Monday, February 13, 2006

Come in from the cold...

Third period, sixth graders waiting for me at my classroom door informed me that a bird was in the room. I immediately assumed pigeon, as I've had pigeons in and out of my classroom windows many times. Nope, this time it was a starling. Smaller, smarter, but more easily frightened. It flew around in a panic as we tried to start class, trapped between the window and the shade for a few minutes, then flat-bellied against a heating grate, and open-mouthed flapping between wall and windows. A student found a window pole and we began lowering the tops of the windows. The starling found the wide-open sky quickly enough, and class went on uneventfully.


I've said it before, and I'm sure I'll say it again: you know you're a science teacher when you buy vinegar by the gallon and baking soda in a five pound box. And you know you're a NYC science teacher if you bring it to school on the train.


You must read this.

We never filled our science teacher vacancy. The deal was that I would split a class with another teacher, each of us taking them for a marking period at a time, losing preps for parts of the year, gaining them back at other times. It's my turn again. I am fighting off a drowning feeling.


Graycie, the tower in the picture is a sculpture in the 6th & B Community Garden in my neighborhood. It was built by a local resident named Eddie - I believe he still adds to it. Here's a short video with close-ups of the found objects he incorporates into the sculpture.

And by the way, thanks for the great post on student loans.


Anonymous Nicole said...

Your story about the starling made me think of this beautiful poem by Richard Wilbur. I thought you might like it.

4:32 AM  
Anonymous Anonymous said...

Followers of this site will do well to pick up the latest edition (Feb 20) of New York Magazine.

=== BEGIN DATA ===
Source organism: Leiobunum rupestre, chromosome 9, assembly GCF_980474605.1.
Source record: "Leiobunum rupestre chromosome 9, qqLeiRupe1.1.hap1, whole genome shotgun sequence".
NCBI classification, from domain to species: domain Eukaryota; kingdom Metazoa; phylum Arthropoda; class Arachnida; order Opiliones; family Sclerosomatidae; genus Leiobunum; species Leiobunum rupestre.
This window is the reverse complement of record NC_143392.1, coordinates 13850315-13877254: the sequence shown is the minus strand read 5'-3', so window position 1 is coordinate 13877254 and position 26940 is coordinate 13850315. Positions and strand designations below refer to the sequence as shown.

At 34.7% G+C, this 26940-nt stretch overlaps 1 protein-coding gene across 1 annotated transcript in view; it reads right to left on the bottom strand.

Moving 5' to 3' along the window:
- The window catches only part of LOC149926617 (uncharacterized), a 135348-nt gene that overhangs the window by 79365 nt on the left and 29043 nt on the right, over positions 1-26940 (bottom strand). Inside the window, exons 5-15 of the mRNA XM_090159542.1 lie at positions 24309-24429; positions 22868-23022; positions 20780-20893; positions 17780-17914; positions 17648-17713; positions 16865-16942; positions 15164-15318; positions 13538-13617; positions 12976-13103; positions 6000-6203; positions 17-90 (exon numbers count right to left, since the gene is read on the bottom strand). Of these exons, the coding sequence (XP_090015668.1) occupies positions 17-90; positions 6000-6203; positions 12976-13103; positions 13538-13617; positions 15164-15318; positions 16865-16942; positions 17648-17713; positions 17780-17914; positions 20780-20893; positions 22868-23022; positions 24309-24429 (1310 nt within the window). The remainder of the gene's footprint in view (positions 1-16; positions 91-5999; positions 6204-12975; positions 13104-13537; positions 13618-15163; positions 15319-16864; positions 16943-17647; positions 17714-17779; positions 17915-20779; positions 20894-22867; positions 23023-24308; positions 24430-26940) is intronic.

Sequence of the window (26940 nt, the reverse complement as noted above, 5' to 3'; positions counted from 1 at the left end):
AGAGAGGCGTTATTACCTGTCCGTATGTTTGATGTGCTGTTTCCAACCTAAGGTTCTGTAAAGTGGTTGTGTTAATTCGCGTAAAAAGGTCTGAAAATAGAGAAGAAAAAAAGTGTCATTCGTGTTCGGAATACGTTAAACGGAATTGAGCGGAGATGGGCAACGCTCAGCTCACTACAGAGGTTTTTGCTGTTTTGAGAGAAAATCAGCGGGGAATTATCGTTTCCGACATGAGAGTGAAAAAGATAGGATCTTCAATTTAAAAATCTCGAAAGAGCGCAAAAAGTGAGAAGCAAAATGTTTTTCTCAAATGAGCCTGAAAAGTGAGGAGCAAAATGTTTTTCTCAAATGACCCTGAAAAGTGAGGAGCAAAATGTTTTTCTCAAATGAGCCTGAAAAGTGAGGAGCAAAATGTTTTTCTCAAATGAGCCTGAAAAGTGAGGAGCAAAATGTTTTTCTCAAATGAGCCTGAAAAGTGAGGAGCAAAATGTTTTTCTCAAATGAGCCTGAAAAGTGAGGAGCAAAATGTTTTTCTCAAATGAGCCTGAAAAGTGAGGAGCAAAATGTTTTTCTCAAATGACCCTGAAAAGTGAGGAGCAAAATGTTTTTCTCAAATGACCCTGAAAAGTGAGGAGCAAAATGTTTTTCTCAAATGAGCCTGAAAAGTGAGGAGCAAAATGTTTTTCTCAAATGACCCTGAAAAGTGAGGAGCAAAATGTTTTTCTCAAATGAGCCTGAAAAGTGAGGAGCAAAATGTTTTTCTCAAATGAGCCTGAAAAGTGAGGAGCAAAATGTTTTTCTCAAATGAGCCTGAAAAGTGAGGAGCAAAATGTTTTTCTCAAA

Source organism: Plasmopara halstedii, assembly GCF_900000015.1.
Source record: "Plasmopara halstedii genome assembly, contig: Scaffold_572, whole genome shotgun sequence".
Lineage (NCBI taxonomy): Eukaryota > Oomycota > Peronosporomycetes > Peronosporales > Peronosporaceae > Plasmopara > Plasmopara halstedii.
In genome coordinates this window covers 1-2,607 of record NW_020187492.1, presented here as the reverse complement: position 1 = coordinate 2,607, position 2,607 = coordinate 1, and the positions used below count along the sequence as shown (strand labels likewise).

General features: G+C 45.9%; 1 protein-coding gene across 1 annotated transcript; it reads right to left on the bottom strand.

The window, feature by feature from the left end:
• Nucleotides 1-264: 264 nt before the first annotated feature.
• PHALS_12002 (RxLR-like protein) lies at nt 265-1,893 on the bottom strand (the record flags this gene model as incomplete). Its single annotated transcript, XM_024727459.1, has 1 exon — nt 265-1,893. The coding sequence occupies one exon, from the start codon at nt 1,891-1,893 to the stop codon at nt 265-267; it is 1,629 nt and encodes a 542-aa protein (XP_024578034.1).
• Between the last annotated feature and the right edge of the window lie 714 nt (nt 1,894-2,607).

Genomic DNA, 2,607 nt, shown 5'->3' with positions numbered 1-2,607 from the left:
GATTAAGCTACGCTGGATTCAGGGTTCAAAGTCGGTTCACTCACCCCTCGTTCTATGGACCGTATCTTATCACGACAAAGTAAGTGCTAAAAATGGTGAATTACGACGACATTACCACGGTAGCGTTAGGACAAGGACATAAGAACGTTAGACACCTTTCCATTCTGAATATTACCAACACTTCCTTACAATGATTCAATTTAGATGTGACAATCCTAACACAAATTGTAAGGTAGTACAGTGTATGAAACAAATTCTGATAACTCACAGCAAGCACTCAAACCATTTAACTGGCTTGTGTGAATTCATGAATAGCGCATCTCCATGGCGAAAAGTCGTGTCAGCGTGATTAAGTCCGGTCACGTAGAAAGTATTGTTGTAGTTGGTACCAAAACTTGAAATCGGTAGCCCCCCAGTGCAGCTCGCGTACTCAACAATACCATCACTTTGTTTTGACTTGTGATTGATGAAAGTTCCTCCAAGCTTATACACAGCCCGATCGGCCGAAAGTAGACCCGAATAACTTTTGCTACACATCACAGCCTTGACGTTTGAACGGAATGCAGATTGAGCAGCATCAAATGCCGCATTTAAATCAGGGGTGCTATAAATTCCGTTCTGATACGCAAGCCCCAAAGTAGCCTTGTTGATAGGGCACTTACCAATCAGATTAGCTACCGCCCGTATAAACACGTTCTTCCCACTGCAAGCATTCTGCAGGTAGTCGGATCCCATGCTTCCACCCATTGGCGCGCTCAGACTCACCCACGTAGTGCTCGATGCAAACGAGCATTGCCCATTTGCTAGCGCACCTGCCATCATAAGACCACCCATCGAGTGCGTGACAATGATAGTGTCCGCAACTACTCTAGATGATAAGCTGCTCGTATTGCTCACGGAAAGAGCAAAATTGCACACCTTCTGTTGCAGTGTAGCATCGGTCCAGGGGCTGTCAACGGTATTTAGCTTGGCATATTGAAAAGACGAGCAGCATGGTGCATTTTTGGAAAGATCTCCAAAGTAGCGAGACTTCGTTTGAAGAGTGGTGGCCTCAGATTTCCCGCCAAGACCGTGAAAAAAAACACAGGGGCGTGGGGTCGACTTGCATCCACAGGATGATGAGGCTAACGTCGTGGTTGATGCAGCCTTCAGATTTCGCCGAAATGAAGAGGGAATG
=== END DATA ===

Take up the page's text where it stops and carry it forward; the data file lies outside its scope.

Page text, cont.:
Read the "Save A School, The Hedge Fund Solution", article. All about P.S. 65 in Queens and how Joel Greenblatt shows you can take one of the worst performing schools in the city and turn it into a winner with only an extra $1,000 per student.

This school's students are mainly poor South American and South Asian immigrants. The school is housed in a former airplane parts factory. It is run by Beth Longo and formerly run by Iris Nelson.

Greenblatt is a wealthy Wall Streeter who runs a hedge fund -- Gotham Capital.

His second foray into running schools has taken him to Harlem Success Academy, a charter school in Harlem. Iris Nelson has been hired as a consultant and the executive director of the school is Eva Moskowitz.

4:20 PM  
Blogger Chaz said...


Let's see the full details of the charter school and the teacher retention rates. Are the teachers certified? Let's see the long-tern success rates.

10:45 PM  
Anonymous Anonymous said...


P.S. 65 in Queens has been under the effective control of Joel Greenblatt for five years. The results speak for themselves.

You can probably access the New York Magazine article for free online.

9:41 AM  
Blogger graycie said...

Thanks for the video link -- there's something strange and almost mystical about folk art. The video gives quite a different impression from your photo. Your photo reminded me of Xilitla [hill-EET-la] in San Luis Potosi, Mexico. It's a strange concrete (house? -- compound? -- grounds of a mansion? -- acres-large sculpture?) I haven’t got the words to describe it. Check these links to see photos (none of them mine – I was there just over 20 years ago.) The awkward-looking aerial steps in the third set of photos that look like an arch were climbable – and very scary once you were up there!

Glad you liked the student loan post. I do believe that investing in the education of individuals is so important.

5:50 PM  
Anonymous Barbara said...

I just want to say that the sculpture with the stuffed animals you posted a picture and video link to, I remember seeing when I visited one of my cousins in NYC for my 15th birthday. It used to pop up in my mind occasionally and lately I've forgotten about it entirely, but now I remember seeing it clearly and being mystified by it. I want to thank you, for that little trip back to a year and a half ago. =)

2:03 AM  

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